“We want to make honest music – songs about real life, which can be beautiful or messy or both. And we want to connect with people. Whether it’s in person or through our music, we want our music to mean something to people.”
Cereus Bright was born out of a blind love of playing music. Meeting each other on a porch in Knoxville, TN, founding members Tyler Anthony and Evan Ford connected over a shared passion–connecting with people by writing and performing meaningful, melodic songs.
“We didn’t know what we were doing at the beginning,” recalls Tyler Anthony (acoustic guitar, vocals). “Evan and I wanted to play music and were ready to work hard. So we made a couple EPs and started travelling around the South playing for whoever would listen. We were learning as we went.”
They quickly found kindred spirits in Luke Bowers (drums), Matt Nelson (bass), and Jake Smith (electric guitar). Jazz performers by trade, the trio’s musicality complemented the raw energy of Anthony and Ford, and Cereus Bright soon became a five-piece.
“We knew right away that we wanted these guys in the band,” says Evan Ford (mandolin, electric guitar, vocals). “Every song felt better with them playing it; we could do more with the arrangements and sound. It made us even more excited to get out there and play.”
So that’s what they did. In the coming year, Cereus Bright played over a hundred tour dates across the country, opening for acts like Sturgill Simpson, The Oh Hellos, Philip Philips and The Lone Bellow. They released videos racking up over 200,000 views and gained over a million plays on Spotify, and gathered thousands of fans.
“We figured out what kind of band we want to be,” Ford explains. “We want to write songs about real life, which can be beautiful or messy or both. We want to play them in a way that’s melodic and catchy, but is still musical and real. And we want to connect with people–whether it’s in person or through our music, we want our music to mean something to people.”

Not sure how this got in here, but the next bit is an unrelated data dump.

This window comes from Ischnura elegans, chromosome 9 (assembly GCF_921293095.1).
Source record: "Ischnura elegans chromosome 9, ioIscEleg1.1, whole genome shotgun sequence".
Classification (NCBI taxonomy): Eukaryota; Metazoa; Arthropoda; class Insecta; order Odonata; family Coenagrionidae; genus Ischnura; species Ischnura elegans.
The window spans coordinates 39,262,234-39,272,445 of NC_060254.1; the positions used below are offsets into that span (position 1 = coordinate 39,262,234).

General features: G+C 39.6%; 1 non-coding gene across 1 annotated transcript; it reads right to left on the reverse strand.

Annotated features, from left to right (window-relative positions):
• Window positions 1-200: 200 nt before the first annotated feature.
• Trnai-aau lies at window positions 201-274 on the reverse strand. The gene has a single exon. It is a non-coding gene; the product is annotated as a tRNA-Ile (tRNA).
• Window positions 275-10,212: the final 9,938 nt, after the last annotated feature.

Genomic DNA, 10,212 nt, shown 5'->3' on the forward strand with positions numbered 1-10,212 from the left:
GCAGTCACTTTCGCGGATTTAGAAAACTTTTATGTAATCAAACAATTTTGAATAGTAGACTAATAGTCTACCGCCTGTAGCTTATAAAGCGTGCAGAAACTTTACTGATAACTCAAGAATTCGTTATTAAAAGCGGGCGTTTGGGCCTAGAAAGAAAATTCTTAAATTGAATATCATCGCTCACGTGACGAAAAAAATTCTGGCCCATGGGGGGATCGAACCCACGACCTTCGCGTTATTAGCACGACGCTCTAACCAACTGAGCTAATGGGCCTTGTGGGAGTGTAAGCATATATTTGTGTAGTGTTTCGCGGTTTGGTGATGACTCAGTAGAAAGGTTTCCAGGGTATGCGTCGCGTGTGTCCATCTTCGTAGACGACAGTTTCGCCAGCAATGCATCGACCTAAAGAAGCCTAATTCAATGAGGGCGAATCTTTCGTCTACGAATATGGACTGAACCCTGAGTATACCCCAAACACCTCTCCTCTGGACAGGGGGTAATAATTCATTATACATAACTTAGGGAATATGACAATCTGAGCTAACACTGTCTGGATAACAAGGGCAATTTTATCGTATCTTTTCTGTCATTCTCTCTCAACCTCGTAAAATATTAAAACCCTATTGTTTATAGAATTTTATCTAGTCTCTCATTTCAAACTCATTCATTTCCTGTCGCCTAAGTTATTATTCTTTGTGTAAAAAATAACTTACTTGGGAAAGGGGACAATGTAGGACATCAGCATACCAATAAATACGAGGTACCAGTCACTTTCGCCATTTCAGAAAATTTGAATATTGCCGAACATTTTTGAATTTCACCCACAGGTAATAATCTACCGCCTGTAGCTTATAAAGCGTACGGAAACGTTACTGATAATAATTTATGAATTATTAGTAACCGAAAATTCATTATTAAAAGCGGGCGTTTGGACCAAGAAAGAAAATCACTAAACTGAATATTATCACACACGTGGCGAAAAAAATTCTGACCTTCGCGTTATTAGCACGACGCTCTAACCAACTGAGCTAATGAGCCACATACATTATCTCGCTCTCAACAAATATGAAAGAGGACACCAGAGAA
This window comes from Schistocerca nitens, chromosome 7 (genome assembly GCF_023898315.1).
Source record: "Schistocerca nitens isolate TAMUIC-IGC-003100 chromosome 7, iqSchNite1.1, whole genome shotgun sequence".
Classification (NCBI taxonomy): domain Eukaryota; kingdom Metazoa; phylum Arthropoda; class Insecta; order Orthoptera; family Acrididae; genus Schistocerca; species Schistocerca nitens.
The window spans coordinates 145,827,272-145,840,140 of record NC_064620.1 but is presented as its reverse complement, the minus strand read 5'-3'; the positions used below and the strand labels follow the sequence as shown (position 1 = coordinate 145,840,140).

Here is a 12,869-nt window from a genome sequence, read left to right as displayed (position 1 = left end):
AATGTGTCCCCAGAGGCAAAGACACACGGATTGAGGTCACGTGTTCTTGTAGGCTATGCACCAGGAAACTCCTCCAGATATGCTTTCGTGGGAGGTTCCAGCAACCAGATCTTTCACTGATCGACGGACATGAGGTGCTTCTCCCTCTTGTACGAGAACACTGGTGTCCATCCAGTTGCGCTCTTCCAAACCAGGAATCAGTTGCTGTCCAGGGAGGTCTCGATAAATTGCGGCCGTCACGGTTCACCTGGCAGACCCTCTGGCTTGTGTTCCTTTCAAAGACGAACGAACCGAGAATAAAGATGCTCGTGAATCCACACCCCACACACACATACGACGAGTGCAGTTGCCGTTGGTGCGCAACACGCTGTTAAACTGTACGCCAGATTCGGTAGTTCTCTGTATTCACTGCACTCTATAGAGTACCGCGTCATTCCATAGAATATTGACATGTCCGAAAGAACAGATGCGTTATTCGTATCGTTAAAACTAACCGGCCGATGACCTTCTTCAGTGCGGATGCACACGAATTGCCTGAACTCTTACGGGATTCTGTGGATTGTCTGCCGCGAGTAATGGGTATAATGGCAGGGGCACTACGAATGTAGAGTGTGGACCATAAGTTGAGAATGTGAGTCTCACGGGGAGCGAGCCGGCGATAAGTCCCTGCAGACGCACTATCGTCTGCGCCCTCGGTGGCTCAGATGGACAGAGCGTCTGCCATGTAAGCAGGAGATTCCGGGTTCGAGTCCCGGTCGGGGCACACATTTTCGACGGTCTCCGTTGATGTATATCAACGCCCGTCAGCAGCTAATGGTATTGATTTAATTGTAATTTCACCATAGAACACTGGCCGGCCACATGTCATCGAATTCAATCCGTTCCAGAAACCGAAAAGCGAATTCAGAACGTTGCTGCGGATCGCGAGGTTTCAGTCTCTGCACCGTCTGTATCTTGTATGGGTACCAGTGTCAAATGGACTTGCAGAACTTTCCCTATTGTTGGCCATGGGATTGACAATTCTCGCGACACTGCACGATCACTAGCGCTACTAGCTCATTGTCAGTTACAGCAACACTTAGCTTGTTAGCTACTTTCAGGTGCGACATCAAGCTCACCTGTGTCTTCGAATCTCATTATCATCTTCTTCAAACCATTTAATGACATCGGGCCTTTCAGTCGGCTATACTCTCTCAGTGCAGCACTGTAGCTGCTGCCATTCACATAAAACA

Excuses, out July 29, reflects these values. The debut album is a step forward, showing newfound complexity in songwriting, arrangements and sound. The full band’s musicality and cohesion shines, at times dipping into folk influences of Bob Dylan and Damien Rice and growing to rock-and-roll heights inspired by Wilco and The Band.
In early 2015, when it was time to tackle their first full-length project, the band decided to retreat to a cabin on a farm outside of Knoxville. With Evan as producer and engineer, they recorded Excuses over the course of the year. Ford recalls, “We decided to evaluate everything we had done in the past and see if it belonged in the future. It was a process of figuring out who we are as a band. What we ended up with is an album that’s more mature, sonically diverse, and has more to say than anything we’ve put out. ”
Turning to Tom Schick (Wilco, Ryan Adams & The Cardinals, Beck) to mix the album at the legendary Wilco Loft in Chicago, the result is an honest album from its content to its sound. “A lot of the songs on Excuses are upbeat songs about hard subjects–selfishness, loneliness, fear” Anthony says. “That’s on purpose. Life is full of good times and bad. Things are rarely what you thought they would be. People can let you down. But to stay hopeful and positive, you have to find the lighter side in the reality of life.”
The album is now available for pre-order through pledgemusic.com, with the first single “River Run” available for immediate download. “River Run” is an anthemic reminder that it’s better to try and fail, than to never try. “We wrote the song four years ago, but never quite felt it was ready,” Tyler rememberers. “It wasn’t until now, with the band and growth we’ve had that we were able to get the song to where it deserved to be.” The song bridges the gap between old Cereus Bright and new strong, metaphoric songwriting and vocals with soaring electric.
This summer, the band will be sharing the album live with fans and new listeners, through a CloseUp tour. Leading up to its release, they have found unique spaces in over three dozen cities across the country to host private concerts playing all the new songs and older ones in a more intimate setting.
“We want people to hear this music the way we made it, which was together as a band in a room like these.” Ford says “We think if we can introduce our fans to Excuses in a way that they’ve never heard or seen before, they’re going to walk away loving it.”